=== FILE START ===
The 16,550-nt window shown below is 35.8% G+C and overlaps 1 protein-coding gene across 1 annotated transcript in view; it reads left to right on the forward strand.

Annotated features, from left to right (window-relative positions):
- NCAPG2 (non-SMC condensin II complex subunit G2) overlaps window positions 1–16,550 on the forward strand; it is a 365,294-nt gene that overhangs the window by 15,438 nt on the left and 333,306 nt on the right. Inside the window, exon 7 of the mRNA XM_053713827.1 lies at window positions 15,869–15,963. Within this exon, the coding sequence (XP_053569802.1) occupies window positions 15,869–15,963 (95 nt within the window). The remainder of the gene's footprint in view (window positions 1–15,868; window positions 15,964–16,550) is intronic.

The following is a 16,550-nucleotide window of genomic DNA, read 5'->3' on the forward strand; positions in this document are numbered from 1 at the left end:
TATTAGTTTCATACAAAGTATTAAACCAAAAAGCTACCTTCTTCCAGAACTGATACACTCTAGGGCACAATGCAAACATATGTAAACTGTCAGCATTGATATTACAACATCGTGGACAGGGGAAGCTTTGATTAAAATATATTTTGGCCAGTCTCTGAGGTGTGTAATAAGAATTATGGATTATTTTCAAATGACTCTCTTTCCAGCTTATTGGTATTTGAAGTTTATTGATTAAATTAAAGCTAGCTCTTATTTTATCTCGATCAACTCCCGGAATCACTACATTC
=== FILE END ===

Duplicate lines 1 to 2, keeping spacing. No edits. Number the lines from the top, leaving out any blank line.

The 16,550-nt window shown below is 35.8% G+C and overlaps 1 protein-coding gene across 1 annotated transcript in view; it reads left to right on the forward strand.

Annotated features, from left to right (window-relative positions):